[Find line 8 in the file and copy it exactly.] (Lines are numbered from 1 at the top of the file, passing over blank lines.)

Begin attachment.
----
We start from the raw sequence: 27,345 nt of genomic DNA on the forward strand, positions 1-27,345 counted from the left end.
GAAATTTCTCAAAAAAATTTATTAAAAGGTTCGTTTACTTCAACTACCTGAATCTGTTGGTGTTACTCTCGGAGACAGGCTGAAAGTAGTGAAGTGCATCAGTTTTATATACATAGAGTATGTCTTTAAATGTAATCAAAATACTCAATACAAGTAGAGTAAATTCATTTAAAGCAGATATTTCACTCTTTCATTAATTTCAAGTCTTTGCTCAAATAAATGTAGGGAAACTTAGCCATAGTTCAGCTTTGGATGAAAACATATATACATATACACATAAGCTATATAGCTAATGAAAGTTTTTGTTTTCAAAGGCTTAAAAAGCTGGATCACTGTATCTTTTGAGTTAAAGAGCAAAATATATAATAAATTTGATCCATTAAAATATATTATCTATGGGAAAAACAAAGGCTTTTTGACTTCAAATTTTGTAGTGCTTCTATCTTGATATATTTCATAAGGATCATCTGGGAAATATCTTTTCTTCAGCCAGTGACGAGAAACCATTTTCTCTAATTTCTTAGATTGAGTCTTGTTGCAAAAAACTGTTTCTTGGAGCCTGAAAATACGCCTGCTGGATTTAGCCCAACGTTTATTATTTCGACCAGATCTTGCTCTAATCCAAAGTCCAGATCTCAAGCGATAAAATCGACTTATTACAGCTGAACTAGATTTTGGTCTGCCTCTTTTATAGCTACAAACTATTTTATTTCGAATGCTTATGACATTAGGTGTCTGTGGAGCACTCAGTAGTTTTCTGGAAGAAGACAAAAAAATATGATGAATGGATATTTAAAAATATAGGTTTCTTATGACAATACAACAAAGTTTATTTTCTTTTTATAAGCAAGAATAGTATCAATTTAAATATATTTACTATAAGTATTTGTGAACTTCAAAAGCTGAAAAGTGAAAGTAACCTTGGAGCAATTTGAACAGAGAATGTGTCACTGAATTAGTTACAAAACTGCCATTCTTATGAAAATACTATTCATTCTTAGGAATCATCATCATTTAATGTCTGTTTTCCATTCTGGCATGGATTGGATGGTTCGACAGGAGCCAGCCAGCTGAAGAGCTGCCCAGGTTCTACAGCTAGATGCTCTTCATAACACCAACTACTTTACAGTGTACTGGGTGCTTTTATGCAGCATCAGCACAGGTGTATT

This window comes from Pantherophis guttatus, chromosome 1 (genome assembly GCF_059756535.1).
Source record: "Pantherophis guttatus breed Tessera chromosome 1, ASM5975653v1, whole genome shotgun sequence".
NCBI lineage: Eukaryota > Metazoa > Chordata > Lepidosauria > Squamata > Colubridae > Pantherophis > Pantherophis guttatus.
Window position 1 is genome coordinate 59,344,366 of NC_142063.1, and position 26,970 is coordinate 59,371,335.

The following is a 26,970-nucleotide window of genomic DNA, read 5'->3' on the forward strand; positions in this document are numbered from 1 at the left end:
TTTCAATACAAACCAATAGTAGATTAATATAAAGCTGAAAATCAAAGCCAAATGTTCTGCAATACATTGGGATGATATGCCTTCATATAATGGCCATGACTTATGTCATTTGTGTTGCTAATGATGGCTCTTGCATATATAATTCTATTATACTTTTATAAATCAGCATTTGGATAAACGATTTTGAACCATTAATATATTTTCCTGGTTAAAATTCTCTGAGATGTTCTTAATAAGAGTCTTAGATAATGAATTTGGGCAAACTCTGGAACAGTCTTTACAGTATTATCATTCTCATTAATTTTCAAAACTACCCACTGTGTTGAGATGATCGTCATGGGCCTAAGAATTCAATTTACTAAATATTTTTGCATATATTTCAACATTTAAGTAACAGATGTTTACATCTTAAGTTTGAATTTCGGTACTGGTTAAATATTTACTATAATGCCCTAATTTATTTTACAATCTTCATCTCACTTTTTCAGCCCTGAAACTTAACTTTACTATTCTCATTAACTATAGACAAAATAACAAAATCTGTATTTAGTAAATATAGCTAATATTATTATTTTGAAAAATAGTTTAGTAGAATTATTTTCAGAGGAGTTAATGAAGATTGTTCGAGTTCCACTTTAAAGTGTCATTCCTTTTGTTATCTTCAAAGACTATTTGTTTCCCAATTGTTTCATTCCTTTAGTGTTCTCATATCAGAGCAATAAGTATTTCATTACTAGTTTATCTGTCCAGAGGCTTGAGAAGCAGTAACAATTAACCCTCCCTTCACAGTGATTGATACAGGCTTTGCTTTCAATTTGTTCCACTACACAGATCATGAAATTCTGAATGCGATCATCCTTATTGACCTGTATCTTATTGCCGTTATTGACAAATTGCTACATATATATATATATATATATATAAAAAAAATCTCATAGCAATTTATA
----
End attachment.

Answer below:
TTTCAATACAAACCAATAGTAGATTAATATAAAGCTGAAAATCAAAGCCAAATGTTCTGCAATACATTGGGATGATATGCCTTCATATAATGGCCATGACTTATGTCATTTGTGTTGCTAATGATGGCTCTTGCATATATAATTCTATTATACTTTTATAAATCAGCATTTGGATAAACGATTTTGAACCATTAATATATTTTCCTGGTTAAAATTCTCTGAGATGTTCTTAATAAGAGTCTTAGATAATGAATTTGGGCAAACTCTGGAACAGTCTTTACAGTATTATCATTCTCATTAATTTTCAAAACTACCCACTGTGTTGAGATGATCGTCATGGGCCTAAGAATTCAATTTACTAAATATTTTTGCATATATTTCAACATTTAAGTAACAGATGTTTACATCTTAAGTTTGAATTTCGGTACTGGTTAAATATTTACTATAATGCCCTAATTTATTTTACAATCTTCATCTCACTTTTTCAGCCCTGAAACTTAACTTTACTATTCTCATTAACTATAGACAAAATAACAAAATCTGTATTTAGTAAATATAGCTAATATTATTATTTTGAAAAATAGTTTAGTAGAATTATTTTCAGAGGAGTTAATGAAGATTGTTCGAGTTCCACTTTAAAGTGTCATTCCTTTTGTTATCTTCAAAGACTATTTGTTTCCCAATTGTTTCATTCCTTTAGTGTTCTCATATCAGAGCAATAAGTATTTCATTACTAGTTTATCTGTCCAGAGGCTTGAGAAGCAGTAACAATTAACCCTCCCTTCACAGTGATTGATACAGGCTTTGCTTTCAATTTGTTCCACTACACAGATCATGAAATTCTGAATGCGATCATCCTTATTGACCTGTATCTTATTGCCGTTATTGACAAATTGCTACATATATATATATATATATATATAAAAAAAATCTCATAGCAATTTATA